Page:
I am also writing a song and have a few chords of it worked out and I'm trying to decide if I want a lick to go with it.


Er, there's only you can decide if you want a lick to go in your song?
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oh shut up with that /mu/ bullshit. fidget house shouldn't even be a genre, why in the world would it deserve its own subgenres you twat
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Old 10-04-2012, 11:01 AM   #6
HotspurJr
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Quote:
Originally Posted by TheSilverBeetle
So I am having trouble grasping the concepts of writing a lick and then finding chords to finish the song. I think you find the relative minor(?) or something of the first note of the lick? I am also writing a song and have a few chords of it worked out and I'm trying to decide if I want a lick to go with it. So I guess the above question but vice-versa. I appreciate any help I get to cure my stupidity. Thank you!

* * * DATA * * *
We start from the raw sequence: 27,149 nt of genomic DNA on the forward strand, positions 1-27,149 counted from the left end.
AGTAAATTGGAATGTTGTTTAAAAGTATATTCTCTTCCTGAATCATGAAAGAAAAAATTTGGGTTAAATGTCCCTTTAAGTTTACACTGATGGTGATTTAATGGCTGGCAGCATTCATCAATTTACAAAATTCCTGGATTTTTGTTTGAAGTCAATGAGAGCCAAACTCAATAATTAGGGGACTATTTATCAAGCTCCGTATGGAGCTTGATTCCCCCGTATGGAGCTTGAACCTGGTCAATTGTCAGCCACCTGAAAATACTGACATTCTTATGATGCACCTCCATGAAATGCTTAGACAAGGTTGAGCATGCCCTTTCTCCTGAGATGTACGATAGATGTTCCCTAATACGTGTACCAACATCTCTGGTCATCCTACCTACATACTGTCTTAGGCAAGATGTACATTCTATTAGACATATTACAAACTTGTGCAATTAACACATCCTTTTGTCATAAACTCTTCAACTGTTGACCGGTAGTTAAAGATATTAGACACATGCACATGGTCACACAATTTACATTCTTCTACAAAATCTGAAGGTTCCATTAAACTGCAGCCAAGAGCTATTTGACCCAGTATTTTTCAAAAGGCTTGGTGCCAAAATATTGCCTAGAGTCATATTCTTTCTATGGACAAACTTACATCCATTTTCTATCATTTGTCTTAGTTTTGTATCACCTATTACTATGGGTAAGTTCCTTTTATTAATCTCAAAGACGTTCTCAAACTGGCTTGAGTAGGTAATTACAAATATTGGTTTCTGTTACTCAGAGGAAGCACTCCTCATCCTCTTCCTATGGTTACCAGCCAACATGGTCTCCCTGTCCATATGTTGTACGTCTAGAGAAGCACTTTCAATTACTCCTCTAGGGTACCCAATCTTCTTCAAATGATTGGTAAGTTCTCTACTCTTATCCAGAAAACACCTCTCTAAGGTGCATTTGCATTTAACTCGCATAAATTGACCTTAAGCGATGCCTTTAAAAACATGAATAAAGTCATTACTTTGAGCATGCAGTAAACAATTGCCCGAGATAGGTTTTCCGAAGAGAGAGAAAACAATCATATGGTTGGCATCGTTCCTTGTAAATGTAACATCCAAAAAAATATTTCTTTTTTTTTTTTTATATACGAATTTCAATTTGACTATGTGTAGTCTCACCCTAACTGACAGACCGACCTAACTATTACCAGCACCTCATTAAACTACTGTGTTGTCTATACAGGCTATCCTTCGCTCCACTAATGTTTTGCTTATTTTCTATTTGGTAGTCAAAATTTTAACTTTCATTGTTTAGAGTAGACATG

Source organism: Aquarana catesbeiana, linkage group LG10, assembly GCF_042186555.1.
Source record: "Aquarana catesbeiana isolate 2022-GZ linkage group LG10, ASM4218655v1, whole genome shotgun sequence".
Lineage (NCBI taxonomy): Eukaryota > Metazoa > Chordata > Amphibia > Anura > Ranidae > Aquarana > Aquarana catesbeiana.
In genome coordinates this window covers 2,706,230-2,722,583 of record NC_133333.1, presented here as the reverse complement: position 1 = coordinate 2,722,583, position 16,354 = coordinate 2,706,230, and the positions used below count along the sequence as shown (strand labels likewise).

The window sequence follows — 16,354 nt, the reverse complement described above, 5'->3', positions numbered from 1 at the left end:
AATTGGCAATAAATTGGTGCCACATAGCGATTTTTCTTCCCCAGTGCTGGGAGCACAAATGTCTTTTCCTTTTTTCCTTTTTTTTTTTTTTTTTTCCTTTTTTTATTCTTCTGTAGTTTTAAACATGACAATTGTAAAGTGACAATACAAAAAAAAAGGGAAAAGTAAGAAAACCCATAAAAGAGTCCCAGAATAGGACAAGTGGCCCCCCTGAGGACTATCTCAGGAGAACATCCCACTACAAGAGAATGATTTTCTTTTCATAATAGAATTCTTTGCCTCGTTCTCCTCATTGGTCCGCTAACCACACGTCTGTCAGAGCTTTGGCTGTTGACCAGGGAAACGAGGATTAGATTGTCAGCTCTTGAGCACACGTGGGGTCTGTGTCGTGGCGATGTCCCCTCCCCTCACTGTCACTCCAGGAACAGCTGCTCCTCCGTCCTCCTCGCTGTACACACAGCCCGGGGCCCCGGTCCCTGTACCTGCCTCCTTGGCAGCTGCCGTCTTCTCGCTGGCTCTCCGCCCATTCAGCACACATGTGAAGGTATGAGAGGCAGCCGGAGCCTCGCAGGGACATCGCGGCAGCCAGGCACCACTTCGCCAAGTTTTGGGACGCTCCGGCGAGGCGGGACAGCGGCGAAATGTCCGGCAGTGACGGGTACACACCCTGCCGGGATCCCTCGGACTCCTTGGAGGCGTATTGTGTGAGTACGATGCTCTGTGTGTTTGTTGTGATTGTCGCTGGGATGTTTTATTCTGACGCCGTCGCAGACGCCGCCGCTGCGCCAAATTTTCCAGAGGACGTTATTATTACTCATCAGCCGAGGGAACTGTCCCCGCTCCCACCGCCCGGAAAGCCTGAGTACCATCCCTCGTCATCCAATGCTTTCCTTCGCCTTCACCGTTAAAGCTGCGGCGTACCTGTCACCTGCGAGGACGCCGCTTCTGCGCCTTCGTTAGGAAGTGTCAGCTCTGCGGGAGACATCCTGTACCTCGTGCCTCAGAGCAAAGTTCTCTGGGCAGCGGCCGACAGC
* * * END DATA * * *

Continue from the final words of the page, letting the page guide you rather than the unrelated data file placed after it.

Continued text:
I'm going to give you two ways to do this. One is right. One is wrong. They both work, but one tends to result is mediocre music.

The right way is to train your ear until you get to a point where you can think in music, play your lick, and then listen for what your brain wants to hear. You will, as you train your ear, get better and better at "hearing something" in the silence - the part of the song you want to have come next.

The wrong way is to find the key of the riff (where does it want to resolve?) and to use your knowledge of theory to help you futz around in that key until you accidentally play something that works.

Of course you can do this in reverse, too - you play the chords, listening to for a lick you want to hear (good!) or just futz around in key until you stumble across something (not so good).